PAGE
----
Admittedly, I am still heavily under the influence of the euphoria that ensued after Conrad hit an opposite-field, game-winning grand slam in a 10-9 victory over the Cincinnati Reds today, which capped an eight-run Atlanta rally Thursday.
However, it's not crazy to at least entertain the idea of putting today's ninth-inning hero in the starting lineup at the hot corner.
Of course, to start Conrad, Cox would have to bench Braves legend Chipper Jones, something that the Atlanta skipper would never even think about doing.
Cox's loyalty to No. 10 in this case is unfortunate for the Braves, seeing as Conrad now has three homers compared to Chipper's two, and nine RBI, which is two fewer than the future Hall-of-Famer's 11.
By the way, just a footnote, Conrad's stats have come in just 28 at-bats, while Jones has made 111 trips to the plate this season.
Conrad, who sports a .977 career fielding percentage (Jones: .952 at 3B), also offers Atlanta a better option defensively, seeing as Chipper's hamstring and foot problems limit his flexibility in the field.
Granted, Conrad's recent surge could just be a fluke and his .204 batting average last season isn't anything to cheer about, but this recent offensive explosion has earned him a better chance of cracking the starting lineup.
Now, strong arguments will contend that Jones has the track record and the talent to break out of his slump—heck, he knocked in two runs in Wednesday's 5-4 win over Cincinnati—but sadly, any good day he has offensively should be considered an aberration at this point.
Also, there's the issue of benching the team leader, which has the potential to demoralize his teammates who look up to said leader for motivation and inspiration.
I would respond to the latter argument with two questions:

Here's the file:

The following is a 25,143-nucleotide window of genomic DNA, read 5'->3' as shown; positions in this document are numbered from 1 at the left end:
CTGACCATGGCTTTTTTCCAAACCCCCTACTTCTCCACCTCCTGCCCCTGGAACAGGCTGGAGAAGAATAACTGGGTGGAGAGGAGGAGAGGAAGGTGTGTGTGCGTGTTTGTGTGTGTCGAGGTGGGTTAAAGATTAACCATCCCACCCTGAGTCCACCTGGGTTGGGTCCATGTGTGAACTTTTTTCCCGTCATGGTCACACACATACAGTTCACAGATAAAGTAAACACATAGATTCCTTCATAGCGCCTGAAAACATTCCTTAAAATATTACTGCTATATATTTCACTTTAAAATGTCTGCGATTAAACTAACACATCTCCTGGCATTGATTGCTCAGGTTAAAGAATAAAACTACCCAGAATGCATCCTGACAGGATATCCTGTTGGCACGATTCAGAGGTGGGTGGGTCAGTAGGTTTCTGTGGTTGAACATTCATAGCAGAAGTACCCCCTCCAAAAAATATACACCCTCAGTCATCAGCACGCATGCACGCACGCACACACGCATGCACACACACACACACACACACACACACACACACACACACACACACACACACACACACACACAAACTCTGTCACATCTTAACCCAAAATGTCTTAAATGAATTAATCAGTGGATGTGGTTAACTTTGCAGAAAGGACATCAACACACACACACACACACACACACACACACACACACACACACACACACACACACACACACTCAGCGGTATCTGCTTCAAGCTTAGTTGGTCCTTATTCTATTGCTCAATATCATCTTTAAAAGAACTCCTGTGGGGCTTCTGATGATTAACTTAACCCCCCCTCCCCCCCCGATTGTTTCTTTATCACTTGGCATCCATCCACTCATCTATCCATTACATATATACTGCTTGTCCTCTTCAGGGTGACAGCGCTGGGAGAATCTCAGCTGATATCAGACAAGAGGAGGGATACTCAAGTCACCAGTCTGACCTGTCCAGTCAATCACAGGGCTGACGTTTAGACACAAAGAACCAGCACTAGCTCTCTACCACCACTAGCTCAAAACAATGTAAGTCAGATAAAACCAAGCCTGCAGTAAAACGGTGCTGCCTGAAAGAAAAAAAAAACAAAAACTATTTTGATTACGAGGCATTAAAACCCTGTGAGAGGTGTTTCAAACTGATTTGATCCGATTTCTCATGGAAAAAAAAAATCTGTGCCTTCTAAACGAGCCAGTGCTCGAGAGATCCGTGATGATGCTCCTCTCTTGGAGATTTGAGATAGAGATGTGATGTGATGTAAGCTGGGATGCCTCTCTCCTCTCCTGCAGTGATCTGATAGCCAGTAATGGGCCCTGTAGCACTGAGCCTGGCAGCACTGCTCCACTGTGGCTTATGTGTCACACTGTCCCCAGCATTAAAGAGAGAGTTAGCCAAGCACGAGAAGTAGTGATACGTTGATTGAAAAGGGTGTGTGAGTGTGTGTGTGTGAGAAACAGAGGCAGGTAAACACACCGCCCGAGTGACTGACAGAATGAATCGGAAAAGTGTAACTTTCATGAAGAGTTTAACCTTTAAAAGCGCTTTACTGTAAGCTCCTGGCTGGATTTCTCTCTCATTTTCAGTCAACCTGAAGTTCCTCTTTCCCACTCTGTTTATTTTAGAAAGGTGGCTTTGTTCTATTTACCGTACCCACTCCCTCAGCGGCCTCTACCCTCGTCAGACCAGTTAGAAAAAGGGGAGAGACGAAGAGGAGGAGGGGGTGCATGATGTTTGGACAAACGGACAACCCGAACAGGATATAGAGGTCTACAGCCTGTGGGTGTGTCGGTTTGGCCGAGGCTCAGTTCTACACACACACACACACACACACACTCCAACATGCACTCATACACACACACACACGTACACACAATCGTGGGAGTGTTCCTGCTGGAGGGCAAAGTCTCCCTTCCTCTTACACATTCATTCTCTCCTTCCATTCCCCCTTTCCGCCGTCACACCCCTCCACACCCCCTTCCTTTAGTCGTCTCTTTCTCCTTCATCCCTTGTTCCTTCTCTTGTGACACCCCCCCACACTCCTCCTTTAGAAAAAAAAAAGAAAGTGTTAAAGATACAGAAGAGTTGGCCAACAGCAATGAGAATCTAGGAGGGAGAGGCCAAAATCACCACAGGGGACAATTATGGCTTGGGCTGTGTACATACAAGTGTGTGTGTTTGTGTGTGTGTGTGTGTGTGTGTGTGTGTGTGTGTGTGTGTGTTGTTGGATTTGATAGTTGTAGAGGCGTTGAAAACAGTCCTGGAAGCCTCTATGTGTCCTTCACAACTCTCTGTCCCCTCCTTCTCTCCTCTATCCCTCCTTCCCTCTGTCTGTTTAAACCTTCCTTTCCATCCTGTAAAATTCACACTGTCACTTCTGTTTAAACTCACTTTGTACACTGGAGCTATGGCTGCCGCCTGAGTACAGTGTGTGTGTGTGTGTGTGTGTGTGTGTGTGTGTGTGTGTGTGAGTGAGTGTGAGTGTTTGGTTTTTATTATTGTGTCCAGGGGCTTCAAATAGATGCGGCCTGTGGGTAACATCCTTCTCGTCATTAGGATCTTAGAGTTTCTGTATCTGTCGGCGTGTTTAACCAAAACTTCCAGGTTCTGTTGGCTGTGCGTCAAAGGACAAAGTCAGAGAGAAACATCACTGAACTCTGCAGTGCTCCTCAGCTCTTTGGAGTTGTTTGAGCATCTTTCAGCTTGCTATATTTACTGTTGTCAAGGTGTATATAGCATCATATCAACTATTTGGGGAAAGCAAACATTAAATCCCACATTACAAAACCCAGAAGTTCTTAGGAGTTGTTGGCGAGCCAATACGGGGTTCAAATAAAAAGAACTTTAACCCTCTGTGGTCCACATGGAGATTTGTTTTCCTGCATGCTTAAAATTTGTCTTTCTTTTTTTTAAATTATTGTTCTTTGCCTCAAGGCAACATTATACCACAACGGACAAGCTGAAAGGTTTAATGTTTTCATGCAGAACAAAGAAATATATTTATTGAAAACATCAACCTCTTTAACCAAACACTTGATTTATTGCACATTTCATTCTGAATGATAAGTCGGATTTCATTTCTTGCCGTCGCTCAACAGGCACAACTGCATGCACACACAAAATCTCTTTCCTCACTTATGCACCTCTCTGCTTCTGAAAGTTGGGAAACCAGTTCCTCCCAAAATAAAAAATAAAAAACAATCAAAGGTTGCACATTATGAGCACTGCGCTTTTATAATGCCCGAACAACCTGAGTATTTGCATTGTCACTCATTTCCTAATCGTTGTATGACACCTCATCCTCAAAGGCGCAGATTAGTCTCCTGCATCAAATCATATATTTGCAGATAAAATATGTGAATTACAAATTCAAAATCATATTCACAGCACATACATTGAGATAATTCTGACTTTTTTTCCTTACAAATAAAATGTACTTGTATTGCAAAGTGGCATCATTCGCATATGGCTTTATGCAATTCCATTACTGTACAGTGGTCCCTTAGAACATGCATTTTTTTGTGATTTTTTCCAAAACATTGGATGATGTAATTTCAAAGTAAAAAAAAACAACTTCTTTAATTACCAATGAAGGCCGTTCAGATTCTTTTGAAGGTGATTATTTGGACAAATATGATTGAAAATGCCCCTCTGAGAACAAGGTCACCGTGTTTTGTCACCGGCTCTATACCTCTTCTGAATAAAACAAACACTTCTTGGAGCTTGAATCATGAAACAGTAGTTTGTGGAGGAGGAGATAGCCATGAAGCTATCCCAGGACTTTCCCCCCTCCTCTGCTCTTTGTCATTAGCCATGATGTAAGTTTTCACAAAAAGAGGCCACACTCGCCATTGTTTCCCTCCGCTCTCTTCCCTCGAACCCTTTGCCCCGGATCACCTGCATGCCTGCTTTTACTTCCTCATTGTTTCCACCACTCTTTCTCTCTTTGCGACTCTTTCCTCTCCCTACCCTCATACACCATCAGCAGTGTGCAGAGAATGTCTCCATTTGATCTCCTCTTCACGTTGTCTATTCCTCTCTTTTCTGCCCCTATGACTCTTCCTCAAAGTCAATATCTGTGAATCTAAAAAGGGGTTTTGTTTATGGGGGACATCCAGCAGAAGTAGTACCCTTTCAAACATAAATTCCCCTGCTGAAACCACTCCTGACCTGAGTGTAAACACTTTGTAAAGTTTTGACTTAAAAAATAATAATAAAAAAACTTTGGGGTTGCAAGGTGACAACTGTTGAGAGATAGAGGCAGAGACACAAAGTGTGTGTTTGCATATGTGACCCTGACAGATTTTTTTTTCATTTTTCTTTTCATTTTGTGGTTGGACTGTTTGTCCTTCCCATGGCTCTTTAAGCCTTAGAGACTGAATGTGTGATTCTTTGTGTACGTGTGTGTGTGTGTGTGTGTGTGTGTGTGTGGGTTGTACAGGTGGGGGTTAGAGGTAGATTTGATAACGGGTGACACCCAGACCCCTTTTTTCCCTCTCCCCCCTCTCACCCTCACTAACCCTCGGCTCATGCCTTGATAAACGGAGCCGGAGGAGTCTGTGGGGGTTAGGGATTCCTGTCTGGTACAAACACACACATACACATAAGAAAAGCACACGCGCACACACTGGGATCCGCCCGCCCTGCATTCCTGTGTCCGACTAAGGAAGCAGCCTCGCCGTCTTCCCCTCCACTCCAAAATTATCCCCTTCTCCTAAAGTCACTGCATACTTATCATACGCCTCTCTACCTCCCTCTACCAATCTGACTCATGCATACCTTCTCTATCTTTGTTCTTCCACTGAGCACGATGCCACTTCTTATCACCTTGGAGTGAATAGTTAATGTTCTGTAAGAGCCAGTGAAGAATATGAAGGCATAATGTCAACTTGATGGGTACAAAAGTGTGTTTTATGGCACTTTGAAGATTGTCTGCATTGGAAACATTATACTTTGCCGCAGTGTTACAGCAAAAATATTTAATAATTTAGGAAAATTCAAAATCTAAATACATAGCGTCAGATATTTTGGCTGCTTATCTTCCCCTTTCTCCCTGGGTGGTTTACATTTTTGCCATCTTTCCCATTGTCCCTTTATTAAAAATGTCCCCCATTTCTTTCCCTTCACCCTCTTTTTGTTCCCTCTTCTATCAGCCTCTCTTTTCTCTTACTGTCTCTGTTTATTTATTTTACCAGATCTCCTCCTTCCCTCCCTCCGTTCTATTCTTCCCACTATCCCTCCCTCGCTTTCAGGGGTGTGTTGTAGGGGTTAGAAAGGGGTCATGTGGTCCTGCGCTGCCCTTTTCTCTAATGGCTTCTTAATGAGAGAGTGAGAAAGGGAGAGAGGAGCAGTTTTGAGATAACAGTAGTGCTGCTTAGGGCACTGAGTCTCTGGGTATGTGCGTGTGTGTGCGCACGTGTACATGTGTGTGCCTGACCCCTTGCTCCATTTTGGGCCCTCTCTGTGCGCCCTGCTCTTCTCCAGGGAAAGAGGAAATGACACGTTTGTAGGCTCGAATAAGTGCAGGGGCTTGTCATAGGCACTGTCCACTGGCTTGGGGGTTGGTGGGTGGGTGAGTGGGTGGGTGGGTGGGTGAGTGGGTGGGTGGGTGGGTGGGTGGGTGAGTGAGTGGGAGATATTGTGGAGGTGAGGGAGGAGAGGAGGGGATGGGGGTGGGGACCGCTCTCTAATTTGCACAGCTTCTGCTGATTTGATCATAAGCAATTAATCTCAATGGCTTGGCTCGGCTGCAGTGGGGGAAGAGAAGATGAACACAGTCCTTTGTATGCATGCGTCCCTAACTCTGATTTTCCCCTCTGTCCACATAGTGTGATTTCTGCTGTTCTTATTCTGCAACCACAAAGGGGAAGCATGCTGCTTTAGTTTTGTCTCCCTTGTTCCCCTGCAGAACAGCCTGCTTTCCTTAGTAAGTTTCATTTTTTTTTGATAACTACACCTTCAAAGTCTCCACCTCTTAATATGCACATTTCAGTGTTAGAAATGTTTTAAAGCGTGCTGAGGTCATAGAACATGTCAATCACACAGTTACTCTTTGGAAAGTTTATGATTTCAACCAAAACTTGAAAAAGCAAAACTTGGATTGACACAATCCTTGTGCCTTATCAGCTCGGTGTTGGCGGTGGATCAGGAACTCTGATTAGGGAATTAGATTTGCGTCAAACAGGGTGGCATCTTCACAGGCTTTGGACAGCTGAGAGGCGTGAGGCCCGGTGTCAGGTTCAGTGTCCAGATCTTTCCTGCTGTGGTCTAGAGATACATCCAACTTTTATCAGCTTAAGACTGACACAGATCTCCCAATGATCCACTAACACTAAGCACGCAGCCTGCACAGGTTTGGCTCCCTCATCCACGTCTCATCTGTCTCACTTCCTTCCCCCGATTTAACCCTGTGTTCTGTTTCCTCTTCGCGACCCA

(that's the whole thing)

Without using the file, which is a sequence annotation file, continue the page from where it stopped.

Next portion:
"Has Chipper's veteran presence significantly helped the Braves so far this season?"
"Wouldn't the fact that Chipper is 'unbenchable,' no matter how much he struggles, demoralize bench players (e.g. Omar Infante, Conrad) who are fighting for at-bats?"
In baseball, it's crucial to play the hot hand, especially when doing the opposite is detrimental to a team's playoff chances.
Benching Jones in favor of Conrad could possibly serve another purpose, like lighting a fire under the 16-year veteran.
Maybe the challenge of fighting his way back into the lineup will unleash the skills that made him the National League Batting Champion in 2008 with a .364 average.
Additionally, sitting for a few games could give the veteran third baseman a chance to rest from his injuries or work out a few of the kinks in his swing.
Now, I neither intend to disrespect Chipper by my thoughts nor declare that Conrad should become the permanent starting third baseman for the Braves.
I believe Jones will eventually break out of his slump, but until then, you have to go with the better guy, who, in this case, is Conrad.
If you asked for Chipper's thoughts, he would tell you that he wants what's best for the Braves—he even offered to give up his No. 3 spot in the lineup to Jason Heyward (a great idea).
And right now, starting Conrad at third base is the best way to go for Atlanta.
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